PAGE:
In the first case, Case 1000, Netanyahu is charged with receiving gifts from Hollywood film producer Arnon Milchan in return for political favors. In the second case, Case 2000, Netanyahu was accused of striking a deal with Yedioth Ahronoth publisher Arnon Mozes to provide Netanyahu with favorable coverage in return for politically targeting a rival newspaper. In Case 4000, the third charge, Netanyahu took steps to benefit his friend Shaul Elovitch, who controlled Bezeq, in return for favorable coverage on Bezeq’s news site Walla. The first two cases charged Netanyahu with fraud and breach of trust; the third case added charges of bribery as well.

Netanyahu made a supreme effort all along to have these charges dismissed, claiming in the first case that it is acceptable to receive gifts from friends. In Case 2000, he claimed that he and Mozes were basically fooling each other and had no intention of following through, and argued in Case 4000 that asking for favorable coverage is not bribery.

In April of this year, Netanyahu continued his effort by initially trying to reinstate a 2005 immunity law which gave the Knesset House Committee the power to reject the Attorney General’s request to rescind immunity of any particular MK. In May, Netanyahu planned to push through a new law that would allow the Knesset to protect his immunity. This would have allowed the Knesset to ignore any High Court ruling on administrative matters, including potentially revoking Netanyahu’s immunity.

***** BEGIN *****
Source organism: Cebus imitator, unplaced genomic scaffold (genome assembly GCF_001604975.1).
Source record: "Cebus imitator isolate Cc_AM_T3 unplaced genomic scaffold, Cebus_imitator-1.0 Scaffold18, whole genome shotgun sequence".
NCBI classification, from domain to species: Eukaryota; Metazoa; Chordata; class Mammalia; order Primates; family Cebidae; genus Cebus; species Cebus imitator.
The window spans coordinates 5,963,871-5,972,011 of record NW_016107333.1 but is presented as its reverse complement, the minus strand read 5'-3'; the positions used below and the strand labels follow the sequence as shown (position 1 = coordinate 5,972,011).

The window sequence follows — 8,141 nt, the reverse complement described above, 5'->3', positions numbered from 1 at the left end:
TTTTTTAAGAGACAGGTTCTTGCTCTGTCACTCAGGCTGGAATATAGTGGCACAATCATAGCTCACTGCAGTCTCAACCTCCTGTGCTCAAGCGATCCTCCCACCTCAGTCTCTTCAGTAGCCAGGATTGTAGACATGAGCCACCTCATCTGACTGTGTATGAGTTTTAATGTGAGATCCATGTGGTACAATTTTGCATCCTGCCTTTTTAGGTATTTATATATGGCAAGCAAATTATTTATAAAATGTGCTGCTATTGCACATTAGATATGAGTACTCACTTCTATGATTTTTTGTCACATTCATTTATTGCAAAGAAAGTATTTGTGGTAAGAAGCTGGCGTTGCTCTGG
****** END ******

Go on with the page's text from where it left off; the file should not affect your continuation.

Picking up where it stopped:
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For three years, Netanyahu spared no effort to scuttle three criminal cases against him, but failed. These charges and their implications have now become rather clear. Pixabay

And in July, realizing that he couldn’t pass such laws, Netanyahu claimed “No one is changing the law, it doesn’t need to be changed, and I won’t need it at all… it isn’t necessary at all because there has never been anything and there won’t be anything.”

The three indictments were a menacing dark cloud that hovered over Netanyahu’s head, and have had a significant impact on his political decisions. He sought to demonstrate that the charges were largely frivolous and that he is the indispensable leader that will safeguard Israel’s national security.

But the greater impact of these charges on his behavior was more related to the Palestinians. He needed to show toughness and an uncompromising position – not only to cement his right-of-center base, but to demonstrate that he is the only leader who can pursue policies consistent with Israel’s presumed national aspirations to control all of the ‘Land of Israel, including the West Bank. Other than continuing to expand and legalize settlements, he announced more than once that following the formation of a new government, Israel will annex significant chunks of the West Bank, to continue to please his base.